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Brahma Pantry switches gears

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Brahma Pantry switches gears
D’arcy Corwin poses on Zoom in Woodland Hills, Calif., on Thursday, Oct. 8, 2020. Screenshot by Bala Subramaniyan.

Despite the school’s closure, Pierce’s Brahma Pantry still strives to provide services to students who may need help during the pandemic. 

The Brahma Pantry is a program that provides services designed to help students succeed by addressing their physical, emotional and mental needs.

Crystal Kiekel, faculty chair for the Student Success Committee, said in a Zoom interview that a student’s ability to do well in school has many factors. Although it may heavily rely on academic preparation, Kiekel also believes that it can be affected by whether a student is meeting their basic needs. 

“Our ability to be successful in schools is affected by many things,” Kiekel said. “Students need to feel safe and secure. So the Brahma Pantry quickly expanded beyond simply delivering food, to being connections to these many services.”

D’arcy Corwin, who operates the Brahma Pantry, said in a Zoom interview that the program continues to be a helpful resource despite it being online.

“We really want to address students with food, housing support, health and wellness and financial support resources,” Corwin said. “We really want to support them with any resources during this time, as we know life can be very stressful as a student.”

Corwin said that many students may need the pantry’s resources, but restrictions on campus have made it more difficult for her to engage with students. 

“When I was on campus, I saw so many students, just because that was the nature of the community we have,” Corwin said. “Now I feel like I’m not able to connect with everyone like I used to. But there is still a high need.”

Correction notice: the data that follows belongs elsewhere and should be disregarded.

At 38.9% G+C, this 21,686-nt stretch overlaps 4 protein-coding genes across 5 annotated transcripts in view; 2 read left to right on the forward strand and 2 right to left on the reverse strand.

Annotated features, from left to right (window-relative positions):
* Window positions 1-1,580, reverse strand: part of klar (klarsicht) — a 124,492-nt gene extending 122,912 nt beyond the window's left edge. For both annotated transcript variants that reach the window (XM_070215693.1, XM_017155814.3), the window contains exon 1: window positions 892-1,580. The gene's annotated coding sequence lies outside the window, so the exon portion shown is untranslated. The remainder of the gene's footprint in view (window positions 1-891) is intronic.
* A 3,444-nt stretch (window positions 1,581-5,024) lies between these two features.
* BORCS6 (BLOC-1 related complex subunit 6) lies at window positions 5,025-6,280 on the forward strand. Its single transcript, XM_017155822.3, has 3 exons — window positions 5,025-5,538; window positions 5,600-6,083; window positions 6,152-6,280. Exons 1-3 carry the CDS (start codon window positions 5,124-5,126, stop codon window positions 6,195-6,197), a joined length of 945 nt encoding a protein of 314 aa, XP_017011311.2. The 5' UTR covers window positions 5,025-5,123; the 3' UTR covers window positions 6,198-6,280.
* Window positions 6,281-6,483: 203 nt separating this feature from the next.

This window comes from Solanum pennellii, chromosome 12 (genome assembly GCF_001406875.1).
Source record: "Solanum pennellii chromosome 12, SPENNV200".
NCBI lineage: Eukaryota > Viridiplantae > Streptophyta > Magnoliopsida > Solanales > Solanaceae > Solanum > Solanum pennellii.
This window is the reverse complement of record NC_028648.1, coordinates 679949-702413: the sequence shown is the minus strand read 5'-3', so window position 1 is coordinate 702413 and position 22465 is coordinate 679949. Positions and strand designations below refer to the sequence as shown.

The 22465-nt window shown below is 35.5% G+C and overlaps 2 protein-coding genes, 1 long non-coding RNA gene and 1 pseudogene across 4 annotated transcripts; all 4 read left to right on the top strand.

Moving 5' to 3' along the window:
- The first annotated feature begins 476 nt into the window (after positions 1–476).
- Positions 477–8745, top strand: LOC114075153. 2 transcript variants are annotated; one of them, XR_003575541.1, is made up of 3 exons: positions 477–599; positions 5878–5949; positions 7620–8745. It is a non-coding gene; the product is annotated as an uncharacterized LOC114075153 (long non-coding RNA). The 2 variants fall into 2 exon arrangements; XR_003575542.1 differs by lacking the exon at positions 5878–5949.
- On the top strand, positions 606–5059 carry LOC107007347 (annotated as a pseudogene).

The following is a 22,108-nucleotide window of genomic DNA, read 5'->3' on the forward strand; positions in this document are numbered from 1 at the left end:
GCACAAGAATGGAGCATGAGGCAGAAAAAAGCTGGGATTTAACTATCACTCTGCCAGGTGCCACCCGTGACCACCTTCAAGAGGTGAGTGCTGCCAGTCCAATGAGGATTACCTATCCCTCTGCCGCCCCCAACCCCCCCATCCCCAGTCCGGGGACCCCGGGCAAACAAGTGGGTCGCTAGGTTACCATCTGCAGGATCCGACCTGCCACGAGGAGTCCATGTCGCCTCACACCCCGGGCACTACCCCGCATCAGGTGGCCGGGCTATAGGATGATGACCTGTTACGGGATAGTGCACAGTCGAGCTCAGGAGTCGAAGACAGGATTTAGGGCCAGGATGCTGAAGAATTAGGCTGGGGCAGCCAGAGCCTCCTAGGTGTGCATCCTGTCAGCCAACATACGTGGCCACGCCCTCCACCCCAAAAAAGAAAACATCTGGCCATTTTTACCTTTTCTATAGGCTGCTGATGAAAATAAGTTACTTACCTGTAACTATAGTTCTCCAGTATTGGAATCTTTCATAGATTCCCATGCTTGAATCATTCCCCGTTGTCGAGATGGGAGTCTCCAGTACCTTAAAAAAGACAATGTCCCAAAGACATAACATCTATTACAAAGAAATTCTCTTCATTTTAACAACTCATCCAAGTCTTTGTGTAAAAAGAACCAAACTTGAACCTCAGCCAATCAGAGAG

Corwin said it’s important for students to reach out if they need help. She said education is critical and wants to ensure that there are no roadblocks to derail a student from achievements. 

“If you don’t have a full stomach, and you can’t concentrate, or you’re worried about how you’re going to pay rent, those are all really stressful things,” Corwin said. “I want students to know that they have a space where they can talk through all of those challenges.”

Michelle Reyes Leal, an intern who works with Corwin at the pantry, said in a Zoom interview that students come from a variety of social-economic backgrounds. She said that the pantry helps level out the playing field so that students don’t have any barriers holding them down.

“If you need job training, or if you need healthcare for lower-income families, the pantry can help you with that,” Leal said. “I feel like that helps equal out everything. You may have school, you may have families, and the pantry can help lessen out your stress.”

Leal also said the pandemic has brought many conflicts among Pierce students.

“A lot of what we are working through is cash assistance,” Leal said. “Many people are laid off, so that’s a big resource that many people have been needing. A lot of people just don’t have jobs.”

Students can schedule one-on-one virtual appointments at the Brahma Pantry website for more information and assistance.